Superfund Sites in Reuse in Nevada
If you are having trouble viewing the map in your browser, click the 'View larger map' link below
The Carson River Mercury Superfund site includes 236 former mill sites and 130 miles of the Carson River in Lyon, Storey, Carson, Washoe and Churchill counties in western Nevada. Contamination at the site resulted from historic gold and silver mining during the late 1800s. Workers used imported mercury to remove precious metals until the end of the century, when they switched to cyanide heap leaching. About 7,500 tons of mercury eventually contaminated the Carson River and land next to the river. EPA added the site to the National Priorities List (NPL) in 1990. The Nevada State Health Division created an advisory to prevent people from eating fish from affected water sources. EPA posted bilingual signs at access points and around Lahontan Reservoir and access points along the river. EPA is addressing contamination in two operable units (OUs). As part of the OU1 (source area) remedy, EPA removed mercury-contaminated tailings from high-exposure risk areas such as parks. EPA’s Superfund Redevelopment Initiative (SRI) supported a regional seed project at the site in 2007. The project looked at ways to clean up contaminated soil and implement protective measures to allow for residential development in a rapidly-growing area. Cleanup included the removal of contaminated soils from five residential areas in Dayton and Silver City. EPA also restored infrastructure and landscaping disturbed by cleanup activities. The Virginia City Historic District, where many of the historic mill sites are located, depends heavily on tourism. The areas surrounding the Carson River are mostly agricultural, although the area is undergoing a housing boom to support the high-tech businesses situated along the nearby USA Parkway (e.g., Tesla battery plant). EPA and the Nevada Division of Environmental Protection (NDEP) continue to work with developers and homeowners in the affected towns to identify and prevent unacceptable risk of exposure to contamination. EPA coordinates closely with the counties’ building and planning departments on the site’s cleanup plan. EPA and NDEP recently updated the Long-Term Sampling and Response Plan (LTSRP), to continue implementing remedial actions at residential properties impacted by the source releases in the floodplain. The plan relies on institutional controls to allow the site’s continued, residential use throughout the cleanup process. OU2 is comprised of surface water, bedded sediments, bank and lake sediments, the banks of Carson River and the adjacent floodplain soils. The OU2 remedial investigation was completed in 2017, the feasibility study in late 2018 and the Record of Decision is anticipated in December 2020. EPA is currently evaluating the costs and benefits of cleaning up contamination in the river, reservoir and wetlands. EPA is also determining what type of cleanup, if any, is warranted. Additional landowners include the U.S. Bureau of Reclamation, Bureau of Land Management, Fish and Wildlife Service and the Fallon Naval Air Station. An expanded LTSRP is anticipated to address industrial, commercial, agricultural and public service sectors sharing the floodplain.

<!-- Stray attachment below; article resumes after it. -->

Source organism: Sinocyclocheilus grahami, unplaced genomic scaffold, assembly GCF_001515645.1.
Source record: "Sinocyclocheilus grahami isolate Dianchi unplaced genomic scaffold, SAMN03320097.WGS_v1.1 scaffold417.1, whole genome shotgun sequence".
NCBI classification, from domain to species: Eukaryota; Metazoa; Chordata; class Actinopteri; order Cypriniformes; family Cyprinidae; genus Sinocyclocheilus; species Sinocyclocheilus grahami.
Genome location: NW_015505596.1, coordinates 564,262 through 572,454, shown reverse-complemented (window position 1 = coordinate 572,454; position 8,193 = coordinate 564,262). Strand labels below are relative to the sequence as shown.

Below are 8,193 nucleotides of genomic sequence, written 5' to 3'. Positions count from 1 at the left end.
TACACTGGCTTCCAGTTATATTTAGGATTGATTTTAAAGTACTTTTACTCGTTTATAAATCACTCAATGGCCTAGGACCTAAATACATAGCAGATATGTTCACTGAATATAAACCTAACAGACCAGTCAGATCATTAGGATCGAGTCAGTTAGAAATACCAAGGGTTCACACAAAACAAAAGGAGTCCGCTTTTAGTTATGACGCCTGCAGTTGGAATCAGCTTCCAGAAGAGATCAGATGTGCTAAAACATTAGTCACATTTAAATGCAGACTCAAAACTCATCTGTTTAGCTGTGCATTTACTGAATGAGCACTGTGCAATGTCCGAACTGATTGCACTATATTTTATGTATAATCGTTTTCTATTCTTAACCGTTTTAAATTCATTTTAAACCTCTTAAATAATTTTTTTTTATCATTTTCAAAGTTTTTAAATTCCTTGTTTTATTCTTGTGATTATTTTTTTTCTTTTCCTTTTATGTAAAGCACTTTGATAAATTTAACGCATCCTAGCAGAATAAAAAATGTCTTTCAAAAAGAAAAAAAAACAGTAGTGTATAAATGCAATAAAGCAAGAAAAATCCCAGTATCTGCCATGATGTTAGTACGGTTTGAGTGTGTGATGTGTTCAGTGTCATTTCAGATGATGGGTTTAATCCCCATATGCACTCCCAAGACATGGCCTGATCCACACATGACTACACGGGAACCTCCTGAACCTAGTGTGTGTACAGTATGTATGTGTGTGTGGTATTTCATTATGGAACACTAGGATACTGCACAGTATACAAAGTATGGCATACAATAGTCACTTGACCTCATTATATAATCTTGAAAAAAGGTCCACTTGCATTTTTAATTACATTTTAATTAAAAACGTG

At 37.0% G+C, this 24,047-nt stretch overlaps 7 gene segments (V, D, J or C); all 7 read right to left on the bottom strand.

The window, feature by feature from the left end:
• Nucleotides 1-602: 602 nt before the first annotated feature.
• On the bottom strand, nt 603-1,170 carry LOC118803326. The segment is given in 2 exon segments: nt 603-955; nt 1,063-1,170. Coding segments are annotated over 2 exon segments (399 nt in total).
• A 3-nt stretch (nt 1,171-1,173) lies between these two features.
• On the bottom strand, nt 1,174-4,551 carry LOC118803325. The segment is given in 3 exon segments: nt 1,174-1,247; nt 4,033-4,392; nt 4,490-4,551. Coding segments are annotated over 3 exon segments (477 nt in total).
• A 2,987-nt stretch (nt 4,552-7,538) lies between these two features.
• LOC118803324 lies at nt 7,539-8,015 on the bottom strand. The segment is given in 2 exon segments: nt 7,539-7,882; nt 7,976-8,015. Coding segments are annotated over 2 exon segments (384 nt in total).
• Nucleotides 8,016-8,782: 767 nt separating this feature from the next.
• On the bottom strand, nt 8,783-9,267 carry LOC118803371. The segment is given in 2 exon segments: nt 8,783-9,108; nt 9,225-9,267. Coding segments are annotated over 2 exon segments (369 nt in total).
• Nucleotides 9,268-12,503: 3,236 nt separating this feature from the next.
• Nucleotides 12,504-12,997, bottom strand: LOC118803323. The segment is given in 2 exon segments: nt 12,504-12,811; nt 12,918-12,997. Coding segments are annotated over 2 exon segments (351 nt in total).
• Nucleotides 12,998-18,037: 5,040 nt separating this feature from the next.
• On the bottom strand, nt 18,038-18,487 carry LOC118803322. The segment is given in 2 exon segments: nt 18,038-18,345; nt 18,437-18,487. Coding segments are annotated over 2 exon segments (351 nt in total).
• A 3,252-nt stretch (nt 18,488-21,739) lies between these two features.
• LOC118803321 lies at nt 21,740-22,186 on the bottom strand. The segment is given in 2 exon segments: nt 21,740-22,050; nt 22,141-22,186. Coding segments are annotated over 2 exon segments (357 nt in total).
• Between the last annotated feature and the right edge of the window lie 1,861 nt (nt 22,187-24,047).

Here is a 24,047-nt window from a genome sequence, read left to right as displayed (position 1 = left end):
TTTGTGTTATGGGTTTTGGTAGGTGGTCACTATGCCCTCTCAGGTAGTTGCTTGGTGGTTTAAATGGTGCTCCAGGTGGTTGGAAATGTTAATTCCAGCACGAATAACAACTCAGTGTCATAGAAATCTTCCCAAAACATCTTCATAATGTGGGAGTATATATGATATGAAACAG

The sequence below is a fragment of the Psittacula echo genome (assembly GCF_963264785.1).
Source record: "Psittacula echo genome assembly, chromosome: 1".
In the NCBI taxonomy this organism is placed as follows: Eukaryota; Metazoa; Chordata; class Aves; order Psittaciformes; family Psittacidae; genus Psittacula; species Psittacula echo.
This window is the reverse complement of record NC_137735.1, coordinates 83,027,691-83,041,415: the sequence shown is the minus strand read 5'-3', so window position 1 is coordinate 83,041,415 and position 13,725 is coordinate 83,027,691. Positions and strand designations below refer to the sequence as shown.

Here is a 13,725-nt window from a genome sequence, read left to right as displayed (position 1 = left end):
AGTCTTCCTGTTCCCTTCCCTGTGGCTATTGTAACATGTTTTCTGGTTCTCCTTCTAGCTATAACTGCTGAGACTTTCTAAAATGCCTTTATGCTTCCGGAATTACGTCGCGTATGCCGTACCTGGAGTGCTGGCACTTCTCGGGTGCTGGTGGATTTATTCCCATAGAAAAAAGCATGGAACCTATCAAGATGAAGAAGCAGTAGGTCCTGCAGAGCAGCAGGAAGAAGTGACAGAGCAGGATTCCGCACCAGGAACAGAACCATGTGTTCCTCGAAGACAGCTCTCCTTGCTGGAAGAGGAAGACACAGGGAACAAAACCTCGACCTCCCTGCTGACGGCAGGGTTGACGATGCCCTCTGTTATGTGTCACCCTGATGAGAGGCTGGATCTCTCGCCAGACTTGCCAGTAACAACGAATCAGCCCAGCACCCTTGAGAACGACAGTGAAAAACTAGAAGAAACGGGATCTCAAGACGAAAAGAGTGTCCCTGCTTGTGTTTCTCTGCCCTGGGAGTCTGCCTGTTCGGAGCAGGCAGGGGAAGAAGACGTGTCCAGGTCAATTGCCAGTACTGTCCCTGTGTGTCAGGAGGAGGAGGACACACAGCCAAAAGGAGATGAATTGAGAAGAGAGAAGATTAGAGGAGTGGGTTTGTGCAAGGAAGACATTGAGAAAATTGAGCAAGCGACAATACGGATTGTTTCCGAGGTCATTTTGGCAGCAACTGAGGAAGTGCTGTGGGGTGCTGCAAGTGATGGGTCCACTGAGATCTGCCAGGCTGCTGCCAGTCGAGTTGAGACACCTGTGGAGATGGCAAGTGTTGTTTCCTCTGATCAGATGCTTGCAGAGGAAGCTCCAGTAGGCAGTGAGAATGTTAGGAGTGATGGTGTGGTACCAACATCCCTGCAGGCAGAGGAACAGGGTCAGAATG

Last updated September 2019
As of December 2019, EPA had data on 63 on-site businesses. These businesses employed 465 people and generated an estimated $20,004,348 in annual sales revenue. For additional information click here.
For more information: